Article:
Address (down) Department of Zoology, University of Delhi, Delhi, India  
  Corporate Author Thesis  
  Publisher Place of Publication Editor  
  Language English Summary Language Original Title  
  Series Editor Series Title Abbreviated Series Title  
  Series Volume Series Issue Edition  
  ISSN 2471-5638 ISBN Medium  
  Area Expedition Conference  
  Notes PMID:30288960 Approved no  
  Call Number GFZ @ kyba @ Serial 2022  
Permanent link to this record
 

 
Author Batra, T.; Malik, I.; Prabhat, A.; Bhardwaj, S.K.; Kumar, V. url  doi
openurl 
  Title Sleep in unnatural times: illuminated night negatively affects sleep and associated hypothalamic gene expressions in diurnal zebra finches Type Journal Article
  Year 2020 Publication Proceedings. Biological Sciences Abbreviated Journal Proc Biol Sci  
  Volume 287 Issue 1928 Pages 20192952  
  Keywords Animals; bird; dim light at night; gene expression; hypothalamus; sleep; zebra finch  
  Abstract We investigated the effects of exposure at ecologically relevant levels of dim light at night (dLAN) on sleep and the 24 h hypothalamic expression pattern of genes involved in the circadian timing (per2, bmal1, reverb-beta, cry1, ror-alpha, clock) and sleep regulatory pathways (cytokines: tlr4, tnf-alpha, il-1beta, nos; Ca(2+)-dependent pathway: camk2, sik3, nr3a; cholinergic receptor, achm3) in diurnal female zebra finches. Birds were exposed to 12 h light (150 lux) coupled with 12 h of absolute darkness or of 5 lux dim light for three weeks. dLAN fragmented the nocturnal sleep in reduced bouts, and caused sleep loss as evidenced by reduced plasma oxalate levels. Under dLAN, the 24 h rhythm of per2, but not bmal1 or reverb-beta, showed a reduced amplitude and altered peak expression time; however, clock, ror-alpha and cry1 expressions showed an abolition of the 24 h rhythm. Decreased tlr4, il-1beta and nos, and the lack of diurnal difference in achm3 messenger RNA levels suggested an attenuated inhibition of the arousal system (hence, awake state promotion) under dLAN. Similarly, changes in camk2, sik3 and nr3a expressions suggested dLAN-effects on Ca(2+)-dependent sleep-inducing pathways. These results demonstrate dLAN-induced negative effects on sleep and associated hypothalamic molecular pathways, and provide insights into health risks of illuminated night exposures to diurnal animals.  
  Address (down) Department of Zoology, University of Delhi, Delhi 110 007, India  
  Corporate Author Thesis  
  Publisher Place of Publication Editor  
  Language English Summary Language Original Title  
  Series Editor Series Title Abbreviated Series Title  
  Series Volume Series Issue Edition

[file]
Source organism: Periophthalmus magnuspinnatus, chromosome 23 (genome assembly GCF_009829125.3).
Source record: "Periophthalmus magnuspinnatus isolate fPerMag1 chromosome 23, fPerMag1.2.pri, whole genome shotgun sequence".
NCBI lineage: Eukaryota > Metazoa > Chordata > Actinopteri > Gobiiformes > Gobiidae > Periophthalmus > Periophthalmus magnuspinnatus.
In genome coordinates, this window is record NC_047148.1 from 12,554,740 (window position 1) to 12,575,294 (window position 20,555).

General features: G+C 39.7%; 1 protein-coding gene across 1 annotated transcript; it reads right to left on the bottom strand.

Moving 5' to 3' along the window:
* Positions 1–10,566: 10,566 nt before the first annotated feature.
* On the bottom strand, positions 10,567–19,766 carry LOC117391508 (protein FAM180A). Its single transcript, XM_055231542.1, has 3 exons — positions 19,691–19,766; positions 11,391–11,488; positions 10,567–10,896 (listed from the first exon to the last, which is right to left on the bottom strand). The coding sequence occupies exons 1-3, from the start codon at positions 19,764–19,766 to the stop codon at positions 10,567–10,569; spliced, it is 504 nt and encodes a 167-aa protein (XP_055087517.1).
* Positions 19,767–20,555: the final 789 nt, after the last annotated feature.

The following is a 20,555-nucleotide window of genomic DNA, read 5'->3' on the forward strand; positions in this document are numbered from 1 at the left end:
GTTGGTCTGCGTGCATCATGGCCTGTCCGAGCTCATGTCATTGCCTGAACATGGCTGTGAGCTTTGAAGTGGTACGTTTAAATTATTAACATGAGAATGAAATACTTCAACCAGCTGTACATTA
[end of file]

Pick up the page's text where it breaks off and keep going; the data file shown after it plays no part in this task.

ISSN 0962-8452 ISBN Medium  
  Area Expedition Conference  
  Notes PMID:32517617 Approved no  
  Call Number GFZ @ kyba @ Serial 2995  
Permanent link to this record
 

 
Author Hines, C.W.; Fang, Y.; Chan, V.K.S.; Stiller, K.T.; Brauner, C.J.; Richards, J.G. url  doi
openurl 
  Title The effect of salinity and photoperiod on thermal tolerance of Atlantic and coho salmon reared from smolt to adult in recirculating aquaculture systems Type Journal Article
  Year 2018 Publication Comparative Biochemistry and Physiology. Part A, Molecular & Integrative Physiology Abbreviated Journal Comp Biochem Physiol A Mol Integr Physiol  
  Volume 230 Issue Pages 1-6  
  Keywords Animals  
  Abstract Land-based, closed containment salmon aquaculture involves rearing salmon from smolt to adult in recirculating aquaculture systems (RAS). Unlike in open-net pen aquaculture, rearing conditions can be specified in RAS in order to optimize growth and physiological stress tolerance. The environmental conditions that yield optimal stress tolerance in salmon are, however, unknown. To address this knowledge gap, we reared Atlantic (Salmo salar) and coho (Oncorhynchus kisutch) salmon in 7 separate RASs for 400days post-smoltification under 2 photoperiods (24:0 or 12:12, light:dark) and 4 salinities (2.5, 5, 10 or 30ppt.) and assessed the effects of these conditions on thermal tolerance. We found that over the first 120days post-smoltification, rearing coho under a 24:0 photoperiod resulted in a ~2 degrees C lower critical thermal maxima (CTmax) than in coho reared under a 12:12 photoperiod. This photoperiod effect did not persist at 200 and 400days, which was coincident with an overall decrease in CTmax in coho. Finally, Atlantic salmon had a higher CTmax (~28 degrees C) compared to coho (~26 degrees C) at 400days post-smoltification. Overall, these findings are important for the future implications of RAS and for the aquaculture industry to help identify physiologically sensitive time stages.  
  Address (down) Department of Zoology, The University of British Columbia, 6270 University Blvd., Vancouver, BC V6T 1Z4, Canada  
  Corporate Author Thesis  
  Publisher Place of Publication Editor  
  Language English Summary Language Original Title  
  Series Editor Series Title Abbreviated Series Title  
  Series Volume Series Issue Edition  
  ISSN 1095-6433 ISBN Medium  
  Area Expedition Conference  
  Notes PMID:30590111 Approved no  
  Call Number GFZ @ kyba @ Serial 2149  
Permanent link to this record
Select All    Deselect All
 |   | 
Details
   print

Save Citations:
Export Records: